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Tunisians opened their homes and hearts to people fleeing Libya

The outpouring of generosity came spontaneously – people simply responded with compassion, a new report says.

By Emma BathaAlertNet / June 20, 2012

A Somalian refugee girl sits in a refugee camp near the border between Libya and Tunisia after fleeing unrest in Libya in March 2011. The warm response from ordinary Tunisians who aided those fleeing the fighting in Libya was 'remarkable,' a UNHCR official says.

Anis Mili/Reuters/File



Tunisia had barely drawn breath following its revolution early last year when tens of thousands of people started arriving on its borders as an uprising in neighboring Libya gained momentum.

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The amazing generosity of Tunisians who opened their homes and hearts to people fleeing Libya is revealed in the latest issue of Forced Migration Review (FMR), which looks at last year’s Arab Spring revolutions in North Africa.

“The response from ordinary Tunisians was remarkable in its altruism,” Antonio Guterres, the head of the United Nations refugee agency (UNHCR), says in an introduction to the FMR report published on the eve of World Refugee Day.

IN PICTURES: Libya: Daily life after Qaddafi

“I witnessed villagers sharing their homes and land while others drove for miles to provide sandwiches for those stuck in the crowds at the border.”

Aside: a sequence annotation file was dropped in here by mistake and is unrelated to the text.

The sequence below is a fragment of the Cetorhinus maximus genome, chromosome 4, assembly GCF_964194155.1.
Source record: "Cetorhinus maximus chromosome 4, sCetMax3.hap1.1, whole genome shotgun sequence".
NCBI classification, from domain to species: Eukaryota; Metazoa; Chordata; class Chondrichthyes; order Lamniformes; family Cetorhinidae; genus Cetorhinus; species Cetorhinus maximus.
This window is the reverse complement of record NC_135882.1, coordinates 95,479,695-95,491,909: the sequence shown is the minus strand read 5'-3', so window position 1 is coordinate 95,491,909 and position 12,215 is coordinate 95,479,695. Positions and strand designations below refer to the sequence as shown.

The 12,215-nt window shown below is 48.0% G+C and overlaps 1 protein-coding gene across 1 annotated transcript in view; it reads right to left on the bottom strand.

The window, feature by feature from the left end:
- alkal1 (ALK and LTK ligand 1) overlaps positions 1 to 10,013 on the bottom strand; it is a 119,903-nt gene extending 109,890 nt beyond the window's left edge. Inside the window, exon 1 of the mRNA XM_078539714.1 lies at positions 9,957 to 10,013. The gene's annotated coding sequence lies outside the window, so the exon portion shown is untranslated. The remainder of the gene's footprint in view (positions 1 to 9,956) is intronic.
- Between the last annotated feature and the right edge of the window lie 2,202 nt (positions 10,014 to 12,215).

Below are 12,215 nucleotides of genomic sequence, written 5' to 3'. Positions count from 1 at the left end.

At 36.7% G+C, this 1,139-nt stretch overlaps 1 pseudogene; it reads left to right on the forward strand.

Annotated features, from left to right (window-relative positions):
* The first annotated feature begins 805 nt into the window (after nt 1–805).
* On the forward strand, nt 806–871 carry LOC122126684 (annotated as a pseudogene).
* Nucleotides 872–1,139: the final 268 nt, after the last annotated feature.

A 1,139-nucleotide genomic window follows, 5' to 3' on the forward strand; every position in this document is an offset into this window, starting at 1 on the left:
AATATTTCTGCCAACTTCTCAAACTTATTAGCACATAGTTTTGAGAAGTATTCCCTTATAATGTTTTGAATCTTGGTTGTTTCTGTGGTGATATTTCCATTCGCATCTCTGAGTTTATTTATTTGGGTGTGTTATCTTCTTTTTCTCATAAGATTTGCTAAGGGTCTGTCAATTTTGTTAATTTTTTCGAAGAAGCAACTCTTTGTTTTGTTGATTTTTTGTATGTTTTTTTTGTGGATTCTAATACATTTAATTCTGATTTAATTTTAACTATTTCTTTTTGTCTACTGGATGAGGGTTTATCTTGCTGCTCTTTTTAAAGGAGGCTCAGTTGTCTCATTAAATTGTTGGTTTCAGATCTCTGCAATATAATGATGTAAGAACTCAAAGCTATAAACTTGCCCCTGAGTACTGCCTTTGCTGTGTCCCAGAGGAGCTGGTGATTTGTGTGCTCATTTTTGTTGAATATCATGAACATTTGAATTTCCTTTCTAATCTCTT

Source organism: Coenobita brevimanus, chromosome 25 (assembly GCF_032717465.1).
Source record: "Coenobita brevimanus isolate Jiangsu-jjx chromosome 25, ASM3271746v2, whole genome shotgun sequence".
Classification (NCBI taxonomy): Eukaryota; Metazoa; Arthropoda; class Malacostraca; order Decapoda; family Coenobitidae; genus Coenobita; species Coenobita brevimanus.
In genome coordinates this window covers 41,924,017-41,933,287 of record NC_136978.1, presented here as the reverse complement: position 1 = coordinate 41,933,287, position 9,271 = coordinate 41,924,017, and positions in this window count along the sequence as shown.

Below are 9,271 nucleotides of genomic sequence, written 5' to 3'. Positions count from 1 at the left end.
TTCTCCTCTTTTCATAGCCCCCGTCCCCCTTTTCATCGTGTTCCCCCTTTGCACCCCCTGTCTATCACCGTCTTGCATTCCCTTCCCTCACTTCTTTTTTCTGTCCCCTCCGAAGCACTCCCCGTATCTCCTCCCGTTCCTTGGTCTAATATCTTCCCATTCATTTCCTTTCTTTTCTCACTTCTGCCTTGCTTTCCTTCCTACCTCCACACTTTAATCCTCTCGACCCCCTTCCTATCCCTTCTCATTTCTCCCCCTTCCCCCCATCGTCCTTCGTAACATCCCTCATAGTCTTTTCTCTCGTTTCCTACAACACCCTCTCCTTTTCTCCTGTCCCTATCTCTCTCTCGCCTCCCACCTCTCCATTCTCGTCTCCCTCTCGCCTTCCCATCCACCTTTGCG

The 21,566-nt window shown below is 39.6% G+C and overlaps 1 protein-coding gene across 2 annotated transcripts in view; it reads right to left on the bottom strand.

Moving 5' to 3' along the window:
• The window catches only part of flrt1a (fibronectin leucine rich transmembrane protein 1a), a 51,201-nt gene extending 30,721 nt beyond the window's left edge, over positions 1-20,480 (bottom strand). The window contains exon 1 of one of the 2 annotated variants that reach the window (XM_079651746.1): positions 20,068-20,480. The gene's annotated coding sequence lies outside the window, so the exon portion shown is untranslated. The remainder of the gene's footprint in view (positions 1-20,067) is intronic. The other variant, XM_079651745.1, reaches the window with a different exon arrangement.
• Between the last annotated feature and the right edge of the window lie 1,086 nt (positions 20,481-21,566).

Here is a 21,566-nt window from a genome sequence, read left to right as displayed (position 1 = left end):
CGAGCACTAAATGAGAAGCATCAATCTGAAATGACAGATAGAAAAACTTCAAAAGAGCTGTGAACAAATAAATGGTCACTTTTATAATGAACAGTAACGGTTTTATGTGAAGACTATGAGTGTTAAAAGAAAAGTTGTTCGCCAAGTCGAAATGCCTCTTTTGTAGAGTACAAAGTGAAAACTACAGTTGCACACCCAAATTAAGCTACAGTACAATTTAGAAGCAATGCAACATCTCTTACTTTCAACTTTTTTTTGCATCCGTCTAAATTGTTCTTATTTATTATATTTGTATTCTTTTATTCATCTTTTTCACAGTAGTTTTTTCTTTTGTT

The first people to arrive in southeast Tunisia were migrant workers who had been employed in Libya’s huge oil industry, agriculture, and elsewhere.

Tunisian villagers organized cooking crews and took food to Djerba airport as the migrants waited for flights home, writes Katherine Hoffman, associate professor of anthropology at Northwestern University in the United States.

As the civil war escalated, Libyan families also began pouring into Tunisia.

"We helped the Egyptians, we helped the Chinese, we helped the Bangladeshis. So when the Libyans came to stay, how could we not help them too?” one man in Djerba, Tunisia, is quoted as saying.

Another describes how he and his friends raised money for food, diapers, and mattresses, piled it into 20 trucks and headed to the border where tens of thousands of people were massed.

Some 60,000 to 80,000 Libyans arrived in Tunisia during the revolution, which erupted in February 2011 and which eventually toppled strongman Muammar Gaddafi. Some went to camps, wealthier families rented hotel rooms or properties, but many Libyans ended up living with Tunisian families.

In addition, Hoffman describes how one person in each village or town took responsibility for collecting keys for abandoned houses, emigrants’ summer residences, and other empty housing.

Villagers cleaned and refurnished homes, put in stoves and fridges, and turned electricity and water back on.

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